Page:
The COVID-19 pandemic has hit seniors particularly hard. While no one is spared the risks of this virus, nearly three out of four deaths involve patients over age 65, many of whom also have one or more underlying medical conditions.
But it is not just exposure to COVID-19 that threatens seniors. There is also a threat to seniors’ future health benefits if the Centers for Medicare and Medicaid Services (CMS) does not adjust its payment formulas for Medicare Advantage in response to the pandemic’s impact on health care.
More than 24 million Americans choose Medicare Advantage (MA) plans because of their comprehensive and cost-effective approach to providing care. Each year, CMS is required by law and regulation to decide how much it will pay MA plans, known as the “MA rate notice,” based on the medical experience of the prior year. This is a sensible approach that helps ensure that the health status and utilization of medical services by seniors is reflected in subsequent rates.
The MA rate notice is finalized early in the year so that Medicare Advantage plans have time to submit their bids for the following year. Unfortunately, the April 6 rate notice this year, which was issued at a time consistent with historic practice, came at the height of the COVID-19 pandemic. Why does this matter?
It matters because millions of seniors have stopped seeking normal medical care because many health care providers were forced to reserve their services for people afflicted with the coronavirus, were closed, or were only accepting patients via telehealth. One Harvard analysis found that medical appointments had dropped precipitously, with cardiology, gastroenterology, and urology services declining by 60 percent and more. This means that COVID-19 has actually led to a decline in utilization of health care and that costs this year will be lower than normal, thus skewing CMS’ calculation.
Compounding this anomaly is the reality that no one has any idea what the cost of vaccines, treatments, testing, hospitalization, etc. will be in 2021. The combined effect of lower health care utilization this year with unknowable health care utilization in 2021 creates a substantial threat to seniors. If CMS does not adjust its typical formulas, seniors with Medicare Advantage plans could face higher premiums, increased out-of-pocket costs, fewer services, or a combination of all three.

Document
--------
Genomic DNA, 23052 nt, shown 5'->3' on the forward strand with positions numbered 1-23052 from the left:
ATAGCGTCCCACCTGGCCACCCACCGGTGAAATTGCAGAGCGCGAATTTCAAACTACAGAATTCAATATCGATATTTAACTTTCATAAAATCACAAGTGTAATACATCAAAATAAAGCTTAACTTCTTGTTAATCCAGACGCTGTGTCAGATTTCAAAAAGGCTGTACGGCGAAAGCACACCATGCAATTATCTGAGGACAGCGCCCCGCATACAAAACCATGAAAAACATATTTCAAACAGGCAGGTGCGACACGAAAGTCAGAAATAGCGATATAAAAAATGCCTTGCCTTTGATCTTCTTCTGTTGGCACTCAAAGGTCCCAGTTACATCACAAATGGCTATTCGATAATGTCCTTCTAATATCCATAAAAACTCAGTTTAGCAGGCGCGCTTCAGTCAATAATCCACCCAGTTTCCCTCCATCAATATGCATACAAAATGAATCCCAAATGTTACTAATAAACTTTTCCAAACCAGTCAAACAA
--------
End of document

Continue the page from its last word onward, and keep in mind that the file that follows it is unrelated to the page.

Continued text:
This potential “pandemic penalty” on seniors is particularly gut-wrenching because they would essentially be penalized for not seeing their doctor because their offices were either closed due to the pandemic, or access was limited to treating COVID-19 patients.
Will CMS adjust its formula? We don’t know. It has the authority to do so, and the extraordinary circumstances facing the country suggest it should. But the uncertainty only adds to the anxiety of seniors, especially those on a fixed income.
It’s clear that we are not yet done fighting the coronavirus, and likely won’t be for some time. During this period, seniors will remain particularly vulnerable to the pandemic and need the support of reliable, high-quality and affordable health care to get them through it. Surely seniors have enough on their mind without worrying about whether or not Medicare will raise their costs or reduce their benefits during the pandemic.
Seniors are counting on CMS to do the right thing and make the necessary adjustments so that seniors won’t be hit with a 2021 Medicare pandemic penalty.
Jim Martin is the founder and chairman of the 60 Plus Association.